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New VU app takes SMART look at clinical information sharing

Jun. 4, 2015, 8:39 AM

 

On June 1 in Chicago, at the annual meeting of the American Society of Clinical Oncology, a mobile computer application under development at Vanderbilt University Medical Center, called SMART Precision Cancer Medicine (PCM), was featured in a demonstration of improved cancer care coordination through clinical data interoperability and electronic clinical information sharing.

SMART (Substitutable Medical Apps and Reusable Technology) is a computing platform designed to allow apps to work with all manner of medical record systems. The idea behind this type of technology is that clinical data should flow through the health care system as easily as account data flow through the financial system. Perhaps only as that occurs will automated clinical decision support and evidence-based medicine truly come into their own.

SMART PCM runs on smartphones and tablet computers and is intended one day to help cancer patients and their doctors understand and act on genetic test results. It communicates with medical records systems using a new interoperability language called FHIR, for Fast Healthcare Interoperability Resources.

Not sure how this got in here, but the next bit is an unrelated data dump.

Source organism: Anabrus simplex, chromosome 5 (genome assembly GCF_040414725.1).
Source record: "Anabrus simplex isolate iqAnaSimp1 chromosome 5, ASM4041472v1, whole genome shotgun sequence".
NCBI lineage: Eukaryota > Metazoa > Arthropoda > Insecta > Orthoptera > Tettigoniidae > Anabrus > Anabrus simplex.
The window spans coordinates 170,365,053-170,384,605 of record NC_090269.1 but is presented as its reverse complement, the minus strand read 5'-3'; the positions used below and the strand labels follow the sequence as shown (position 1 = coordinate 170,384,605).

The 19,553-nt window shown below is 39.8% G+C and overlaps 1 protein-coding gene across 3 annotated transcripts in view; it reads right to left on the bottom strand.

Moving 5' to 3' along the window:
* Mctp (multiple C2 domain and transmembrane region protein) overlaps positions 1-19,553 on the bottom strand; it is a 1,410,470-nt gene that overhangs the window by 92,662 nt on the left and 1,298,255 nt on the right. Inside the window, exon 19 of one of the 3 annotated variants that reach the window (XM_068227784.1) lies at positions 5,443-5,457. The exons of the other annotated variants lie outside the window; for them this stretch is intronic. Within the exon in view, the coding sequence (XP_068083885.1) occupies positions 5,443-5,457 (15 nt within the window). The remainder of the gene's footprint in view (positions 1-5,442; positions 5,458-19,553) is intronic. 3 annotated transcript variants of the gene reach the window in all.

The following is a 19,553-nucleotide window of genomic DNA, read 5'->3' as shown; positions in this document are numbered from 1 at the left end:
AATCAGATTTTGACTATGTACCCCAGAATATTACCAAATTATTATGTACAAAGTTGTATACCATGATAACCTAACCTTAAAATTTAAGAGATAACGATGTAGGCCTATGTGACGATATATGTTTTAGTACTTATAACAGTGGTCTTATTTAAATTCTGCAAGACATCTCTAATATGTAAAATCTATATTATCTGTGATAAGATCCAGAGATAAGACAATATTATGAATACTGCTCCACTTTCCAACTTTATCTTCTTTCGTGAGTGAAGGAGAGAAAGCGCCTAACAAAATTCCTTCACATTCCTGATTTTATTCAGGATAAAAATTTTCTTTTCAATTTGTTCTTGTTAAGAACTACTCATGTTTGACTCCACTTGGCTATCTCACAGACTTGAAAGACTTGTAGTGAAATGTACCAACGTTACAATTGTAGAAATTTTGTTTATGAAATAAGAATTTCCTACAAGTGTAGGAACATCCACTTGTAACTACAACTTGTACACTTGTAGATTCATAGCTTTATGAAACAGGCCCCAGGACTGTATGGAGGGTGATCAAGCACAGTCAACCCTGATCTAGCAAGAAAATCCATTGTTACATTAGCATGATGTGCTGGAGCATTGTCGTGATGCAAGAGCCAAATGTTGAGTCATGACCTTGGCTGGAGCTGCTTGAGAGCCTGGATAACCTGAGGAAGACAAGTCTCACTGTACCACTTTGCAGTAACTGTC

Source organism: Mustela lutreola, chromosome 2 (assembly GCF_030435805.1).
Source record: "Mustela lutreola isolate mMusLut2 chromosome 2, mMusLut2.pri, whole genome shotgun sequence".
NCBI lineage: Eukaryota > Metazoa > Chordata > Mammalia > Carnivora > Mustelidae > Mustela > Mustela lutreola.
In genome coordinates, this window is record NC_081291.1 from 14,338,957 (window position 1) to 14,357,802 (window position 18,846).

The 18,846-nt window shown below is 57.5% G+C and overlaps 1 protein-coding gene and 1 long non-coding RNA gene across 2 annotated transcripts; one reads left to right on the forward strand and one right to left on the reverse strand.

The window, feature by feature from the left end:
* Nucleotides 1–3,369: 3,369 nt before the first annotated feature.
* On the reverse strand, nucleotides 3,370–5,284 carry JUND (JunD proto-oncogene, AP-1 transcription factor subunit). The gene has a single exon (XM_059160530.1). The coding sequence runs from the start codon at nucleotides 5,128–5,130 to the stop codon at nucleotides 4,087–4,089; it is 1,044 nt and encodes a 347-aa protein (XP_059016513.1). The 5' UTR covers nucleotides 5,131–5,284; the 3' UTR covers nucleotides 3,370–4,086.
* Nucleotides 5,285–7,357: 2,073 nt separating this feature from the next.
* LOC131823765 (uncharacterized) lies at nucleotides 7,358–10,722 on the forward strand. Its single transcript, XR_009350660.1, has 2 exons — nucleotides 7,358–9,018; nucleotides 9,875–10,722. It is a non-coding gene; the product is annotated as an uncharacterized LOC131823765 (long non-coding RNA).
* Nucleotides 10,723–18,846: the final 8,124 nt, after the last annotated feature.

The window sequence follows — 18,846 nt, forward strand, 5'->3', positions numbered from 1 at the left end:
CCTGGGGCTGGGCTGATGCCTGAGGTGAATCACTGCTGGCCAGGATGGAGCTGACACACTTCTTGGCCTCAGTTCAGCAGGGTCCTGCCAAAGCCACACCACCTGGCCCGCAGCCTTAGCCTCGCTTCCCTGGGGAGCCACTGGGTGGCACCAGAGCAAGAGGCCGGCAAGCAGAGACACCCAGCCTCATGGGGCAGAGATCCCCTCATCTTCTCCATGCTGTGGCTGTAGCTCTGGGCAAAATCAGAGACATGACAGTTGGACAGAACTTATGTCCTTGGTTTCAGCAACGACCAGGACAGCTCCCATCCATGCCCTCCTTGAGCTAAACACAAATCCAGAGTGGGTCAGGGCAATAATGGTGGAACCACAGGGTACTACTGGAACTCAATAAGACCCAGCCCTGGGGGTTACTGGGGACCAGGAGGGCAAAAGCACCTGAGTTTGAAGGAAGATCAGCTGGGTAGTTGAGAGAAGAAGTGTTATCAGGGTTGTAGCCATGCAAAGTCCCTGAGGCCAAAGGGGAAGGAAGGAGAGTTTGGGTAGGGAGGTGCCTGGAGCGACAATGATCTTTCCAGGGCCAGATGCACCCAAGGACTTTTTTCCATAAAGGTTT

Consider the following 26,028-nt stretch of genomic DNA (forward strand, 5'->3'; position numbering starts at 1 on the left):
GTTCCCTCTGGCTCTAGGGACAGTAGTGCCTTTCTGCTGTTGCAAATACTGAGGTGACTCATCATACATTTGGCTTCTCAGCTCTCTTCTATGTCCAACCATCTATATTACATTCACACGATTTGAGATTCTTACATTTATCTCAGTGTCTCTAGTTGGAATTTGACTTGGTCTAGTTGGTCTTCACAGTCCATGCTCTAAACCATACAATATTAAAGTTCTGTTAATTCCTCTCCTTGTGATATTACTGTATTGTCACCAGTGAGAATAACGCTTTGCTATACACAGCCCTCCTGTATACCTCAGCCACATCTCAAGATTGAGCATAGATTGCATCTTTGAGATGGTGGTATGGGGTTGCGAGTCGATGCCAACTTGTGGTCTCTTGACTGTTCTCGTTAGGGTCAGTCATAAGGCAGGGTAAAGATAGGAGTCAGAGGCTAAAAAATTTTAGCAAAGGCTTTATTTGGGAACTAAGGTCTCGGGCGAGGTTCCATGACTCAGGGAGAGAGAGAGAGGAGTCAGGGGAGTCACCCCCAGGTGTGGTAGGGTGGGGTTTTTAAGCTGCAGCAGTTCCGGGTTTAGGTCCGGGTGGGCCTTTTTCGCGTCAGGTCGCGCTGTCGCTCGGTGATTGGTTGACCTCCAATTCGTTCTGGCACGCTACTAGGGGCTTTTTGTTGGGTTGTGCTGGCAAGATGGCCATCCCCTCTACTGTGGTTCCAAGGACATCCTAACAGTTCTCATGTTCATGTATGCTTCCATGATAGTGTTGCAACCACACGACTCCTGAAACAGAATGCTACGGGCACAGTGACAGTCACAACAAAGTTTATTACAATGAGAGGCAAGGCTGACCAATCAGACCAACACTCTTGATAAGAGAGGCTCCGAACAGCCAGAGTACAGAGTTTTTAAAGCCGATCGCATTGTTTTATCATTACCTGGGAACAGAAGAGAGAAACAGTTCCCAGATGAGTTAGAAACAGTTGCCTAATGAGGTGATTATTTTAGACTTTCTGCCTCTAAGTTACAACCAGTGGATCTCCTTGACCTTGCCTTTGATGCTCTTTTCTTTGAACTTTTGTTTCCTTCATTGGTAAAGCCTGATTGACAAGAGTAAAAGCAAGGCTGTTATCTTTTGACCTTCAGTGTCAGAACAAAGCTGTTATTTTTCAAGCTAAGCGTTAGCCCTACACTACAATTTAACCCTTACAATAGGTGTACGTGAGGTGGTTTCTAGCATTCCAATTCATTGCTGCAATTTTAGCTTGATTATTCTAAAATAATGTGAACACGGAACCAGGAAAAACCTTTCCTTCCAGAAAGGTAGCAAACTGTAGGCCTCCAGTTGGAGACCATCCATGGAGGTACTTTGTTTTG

Genotyping is becoming common for at least some types and some stages of cancer, and according to the expert who leads development of SMART PCM, Jeremy Warner, M.D., MS, assistant professor of Medicine and Biomedical Informatics, there are several hundred genetic variants (and counting) with known implications for cancer treatment and prognosis.

“The question of what patients understand, and, for that matter, what clinicians understand, is an open one as we get into a really complicated space with clinical genetics and cancer. So that’s an area for research.

“The sky is the limit,” Warner said of the potential benefits of clinical data interoperability and apps like SMART PCM.

As work on the app continues at VUMC, Warner said the team is building in survival prediction, and linking the app to additional cancer clinical decision support knowledge bases.

“Patients want to know obviously what kind of cancer they have and what that means, but they also really want to know how they can expect to do, and it turns out that survival is affected by the mutation status as well as more conventional indicators,” Warner said.

The demonstration in Chicago highlighted the advantages of data interoperability by following a hypothetical colon cancer patient through risk assessment in the clinic, genomic testing, surgery, chemotherapy administration and home care.

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